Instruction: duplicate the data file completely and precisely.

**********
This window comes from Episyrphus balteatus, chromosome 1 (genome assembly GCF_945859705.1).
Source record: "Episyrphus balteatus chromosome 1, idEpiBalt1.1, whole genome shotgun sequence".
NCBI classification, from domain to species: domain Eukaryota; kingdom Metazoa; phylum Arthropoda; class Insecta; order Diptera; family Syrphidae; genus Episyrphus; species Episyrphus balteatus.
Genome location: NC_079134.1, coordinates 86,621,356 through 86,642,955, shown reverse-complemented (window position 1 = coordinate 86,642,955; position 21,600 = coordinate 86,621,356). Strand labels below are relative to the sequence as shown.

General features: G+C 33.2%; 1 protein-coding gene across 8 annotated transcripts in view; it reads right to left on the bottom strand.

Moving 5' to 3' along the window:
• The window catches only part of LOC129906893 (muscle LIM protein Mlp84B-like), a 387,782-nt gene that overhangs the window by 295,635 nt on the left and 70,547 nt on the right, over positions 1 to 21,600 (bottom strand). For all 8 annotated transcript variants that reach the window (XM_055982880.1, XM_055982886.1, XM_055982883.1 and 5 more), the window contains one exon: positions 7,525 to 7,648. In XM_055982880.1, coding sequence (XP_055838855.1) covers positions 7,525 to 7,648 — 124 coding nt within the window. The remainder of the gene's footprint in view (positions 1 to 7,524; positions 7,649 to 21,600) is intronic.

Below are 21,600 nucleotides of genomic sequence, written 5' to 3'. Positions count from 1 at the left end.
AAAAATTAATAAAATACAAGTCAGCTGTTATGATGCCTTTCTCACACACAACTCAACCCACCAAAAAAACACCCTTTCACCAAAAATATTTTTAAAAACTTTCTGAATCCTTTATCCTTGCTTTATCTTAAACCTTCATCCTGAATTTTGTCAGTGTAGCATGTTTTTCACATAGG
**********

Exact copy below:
This window comes from Episyrphus balteatus, chromosome 1 (genome assembly GCF_945859705.1).
Source record: "Episyrphus balteatus chromosome 1, idEpiBalt1.1, whole genome shotgun sequence".
NCBI classification, from domain to species: domain Eukaryota; kingdom Metazoa; phylum Arthropoda; class Insecta; order Diptera; family Syrphidae; genus Episyrphus; species Episyrphus balteatus.
Genome location: NC_079134.1, coordinates 86,621,356 through 86,642,955, shown reverse-complemented (window position 1 = coordinate 86,642,955; position 21,600 = coordinate 86,621,356). Strand labels below are relative to the sequence as shown.

General features: G+C 33.2%; 1 protein-coding gene across 8 annotated transcripts in view; it reads right to left on the bottom strand.

Moving 5' to 3' along the window:
• The window catches only part of LOC129906893 (muscle LIM protein Mlp84B-like), a 387,782-nt gene that overhangs the window by 295,635 nt on the left and 70,547 nt on the right, over positions 1 to 21,600 (bottom strand). For all 8 annotated transcript variants that reach the window (XM_055982880.1, XM_055982886.1, XM_055982883.1 and 5 more), the window contains one exon: positions 7,525 to 7,648. In XM_055982880.1, coding sequence (XP_055838855.1) covers positions 7,525 to 7,648 — 124 coding nt within the window. The remainder of the gene's footprint in view (positions 1 to 7,524; positions 7,649 to 21,600) is intronic.

Below are 21,600 nucleotides of genomic sequence, written 5' to 3'. Positions count from 1 at the left end.
AAAAATTAATAAAATACAAGTCAGCTGTTATGATGCCTTTCTCACACACAACTCAACCCACCAAAAAAACACCCTTTCACCAAAAATATTTTTAAAAACTTTCTGAATCCTTTATCCTTGCTTTATCTTAAACCTTCATCCTGAATTTTGTCAGTGTAGCATGTTTTTCACATAGG